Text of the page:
Wednesday, June 16, 2010

$20 Billion for Gulf Clean-Up. Whack 'em with a 2x4!

I was just going through Yahoo News and came across an article fresh on their feed about the $20 billion fund that BP has agreed to establish to pay for cleaning up their oil well disaster in the Gulf of Mexico.

I agree with others today who have questioned the continuing reference to this as a "spill" stating instead that it's a disaster or even a "hemmorage". It's far from a spill. You spill a cup of coffee. You dump out the whole pot. But, I digress.

BP has agreed to suspend dividends to its shareholders and instead to establish this fund. How magnanimous of them. Doing today under pressure from President Obama and others what they should have done a month or more ago.

BP's Chairman, Carl-Henric Svanberg commented today about the disaster and recovery fund by saying, "I hear comments sometimes that large oil companies...are greedy companies and don't care, but not in the case of BP. We care about the small people."


BP had to be cajoled, shamed, coerced into doing the right thing. And then Svanberg has the temerity to claim that he cares about the "small people". What kind of arrogance is that? Small people? Geesh. It's just too bad that no one has grabbed him by the scruff of the neck, made him put on a pair of tyvek overalls and given him a shovel or pitchfork along a marshline to spend some time getting dirty and sweaty doing some actual "small people" work of cleaning up his own damn mess.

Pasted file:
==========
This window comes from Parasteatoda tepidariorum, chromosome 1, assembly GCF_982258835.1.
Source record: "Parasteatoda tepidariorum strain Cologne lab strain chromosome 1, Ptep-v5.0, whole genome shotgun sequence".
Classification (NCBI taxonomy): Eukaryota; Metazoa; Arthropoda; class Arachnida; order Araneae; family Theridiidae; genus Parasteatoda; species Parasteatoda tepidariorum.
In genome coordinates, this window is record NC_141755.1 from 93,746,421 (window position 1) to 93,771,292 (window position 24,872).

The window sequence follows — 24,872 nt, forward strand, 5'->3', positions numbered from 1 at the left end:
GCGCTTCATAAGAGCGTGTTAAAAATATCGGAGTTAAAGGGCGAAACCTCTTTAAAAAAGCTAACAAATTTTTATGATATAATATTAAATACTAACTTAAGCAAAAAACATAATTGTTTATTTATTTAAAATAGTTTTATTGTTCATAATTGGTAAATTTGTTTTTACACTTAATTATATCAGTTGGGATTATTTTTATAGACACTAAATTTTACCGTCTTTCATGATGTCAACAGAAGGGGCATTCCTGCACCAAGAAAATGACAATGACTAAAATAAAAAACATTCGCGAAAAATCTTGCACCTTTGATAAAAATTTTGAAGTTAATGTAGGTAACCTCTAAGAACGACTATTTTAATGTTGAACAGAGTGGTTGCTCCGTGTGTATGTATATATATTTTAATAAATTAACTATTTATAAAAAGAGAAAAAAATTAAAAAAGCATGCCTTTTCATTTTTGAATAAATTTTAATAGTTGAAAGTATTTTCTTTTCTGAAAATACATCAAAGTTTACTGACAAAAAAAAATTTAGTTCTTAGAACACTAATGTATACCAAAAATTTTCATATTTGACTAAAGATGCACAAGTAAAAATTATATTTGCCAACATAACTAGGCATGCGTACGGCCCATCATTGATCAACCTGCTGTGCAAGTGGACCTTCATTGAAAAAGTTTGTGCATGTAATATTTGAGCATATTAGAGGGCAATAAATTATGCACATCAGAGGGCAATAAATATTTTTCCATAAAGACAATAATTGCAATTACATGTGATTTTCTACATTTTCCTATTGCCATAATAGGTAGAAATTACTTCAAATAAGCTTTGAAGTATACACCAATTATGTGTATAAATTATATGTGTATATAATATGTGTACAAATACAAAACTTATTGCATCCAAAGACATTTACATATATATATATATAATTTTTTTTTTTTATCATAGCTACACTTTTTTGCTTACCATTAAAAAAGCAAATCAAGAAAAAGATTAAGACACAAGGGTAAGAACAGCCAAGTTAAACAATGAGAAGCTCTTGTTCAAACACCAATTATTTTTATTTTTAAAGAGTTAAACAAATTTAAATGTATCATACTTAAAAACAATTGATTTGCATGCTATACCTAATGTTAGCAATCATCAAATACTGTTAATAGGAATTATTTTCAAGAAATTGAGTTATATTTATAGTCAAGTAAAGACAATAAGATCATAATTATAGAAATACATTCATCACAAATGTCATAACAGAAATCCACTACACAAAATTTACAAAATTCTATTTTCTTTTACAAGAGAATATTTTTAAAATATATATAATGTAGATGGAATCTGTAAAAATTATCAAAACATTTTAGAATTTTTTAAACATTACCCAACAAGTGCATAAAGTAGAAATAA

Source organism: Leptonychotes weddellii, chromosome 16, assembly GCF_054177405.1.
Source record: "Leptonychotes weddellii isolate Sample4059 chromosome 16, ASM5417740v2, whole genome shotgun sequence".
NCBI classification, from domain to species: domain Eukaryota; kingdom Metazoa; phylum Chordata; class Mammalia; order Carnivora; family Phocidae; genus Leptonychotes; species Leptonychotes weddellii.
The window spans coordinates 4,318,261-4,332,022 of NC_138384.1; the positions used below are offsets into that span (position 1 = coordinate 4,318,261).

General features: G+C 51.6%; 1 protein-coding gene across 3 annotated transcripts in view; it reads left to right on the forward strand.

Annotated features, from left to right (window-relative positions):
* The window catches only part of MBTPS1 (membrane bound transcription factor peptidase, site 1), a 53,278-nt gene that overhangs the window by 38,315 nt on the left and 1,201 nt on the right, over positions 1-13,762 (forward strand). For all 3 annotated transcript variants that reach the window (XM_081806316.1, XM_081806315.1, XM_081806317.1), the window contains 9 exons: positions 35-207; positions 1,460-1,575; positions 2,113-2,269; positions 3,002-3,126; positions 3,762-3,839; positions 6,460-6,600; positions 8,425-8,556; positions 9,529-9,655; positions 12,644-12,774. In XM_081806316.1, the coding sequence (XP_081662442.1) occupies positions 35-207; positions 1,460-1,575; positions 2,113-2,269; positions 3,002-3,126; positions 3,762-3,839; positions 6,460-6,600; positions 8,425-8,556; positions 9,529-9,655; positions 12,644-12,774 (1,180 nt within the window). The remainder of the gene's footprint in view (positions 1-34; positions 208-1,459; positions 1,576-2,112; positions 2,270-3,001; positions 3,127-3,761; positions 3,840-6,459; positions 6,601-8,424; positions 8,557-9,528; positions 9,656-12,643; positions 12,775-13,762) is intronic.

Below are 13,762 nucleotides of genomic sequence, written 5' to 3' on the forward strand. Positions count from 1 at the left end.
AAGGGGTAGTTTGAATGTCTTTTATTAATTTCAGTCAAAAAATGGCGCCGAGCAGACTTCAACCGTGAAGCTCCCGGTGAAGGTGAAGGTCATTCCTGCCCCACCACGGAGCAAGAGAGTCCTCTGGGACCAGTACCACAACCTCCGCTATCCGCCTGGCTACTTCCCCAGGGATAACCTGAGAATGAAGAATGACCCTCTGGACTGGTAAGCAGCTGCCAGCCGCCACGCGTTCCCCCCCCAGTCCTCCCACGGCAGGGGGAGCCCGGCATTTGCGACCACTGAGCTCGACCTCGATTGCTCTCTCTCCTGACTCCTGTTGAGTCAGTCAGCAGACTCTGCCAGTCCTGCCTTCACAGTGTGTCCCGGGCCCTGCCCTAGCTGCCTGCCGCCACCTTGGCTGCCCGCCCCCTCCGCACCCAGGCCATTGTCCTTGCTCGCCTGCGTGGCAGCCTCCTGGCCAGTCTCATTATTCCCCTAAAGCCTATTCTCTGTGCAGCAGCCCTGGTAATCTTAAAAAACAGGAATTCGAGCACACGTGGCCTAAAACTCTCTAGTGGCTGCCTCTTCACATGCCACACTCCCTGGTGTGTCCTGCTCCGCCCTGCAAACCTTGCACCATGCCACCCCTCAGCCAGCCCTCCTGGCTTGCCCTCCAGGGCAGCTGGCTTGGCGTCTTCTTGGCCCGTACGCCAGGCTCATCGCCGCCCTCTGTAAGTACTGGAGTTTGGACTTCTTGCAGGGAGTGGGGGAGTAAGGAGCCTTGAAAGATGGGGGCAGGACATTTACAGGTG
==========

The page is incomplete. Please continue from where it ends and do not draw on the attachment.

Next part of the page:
President Obama's comment was far better when he said the vulnerable fisherman, restaurant workers and other people of the Gulf "are uppermost in the minds of all concerned. That's who we're doing this work for."

And even better was what Tony Kennon, Mayor of Orange Beach, Alabama said: "We asked for that 2 weeks ago and they laughed at us. Thank you President Obama for taking a bunch of rednecks' suggestion and making it happen."

Yeah, thanks Barak, and there's still a lot of work to do. But at least now you've managed to get BP's attention.

Kind of like the old Missouri farmer known far and wide for how cooperative and docile his mule was. When the TV reporter showed up to film him, the farmer walked up to the mule and smacked it in the head with a 2x4 leaving the reporter appalled and aghast. "Well, son," the farmer said, "first you got to get their attention."

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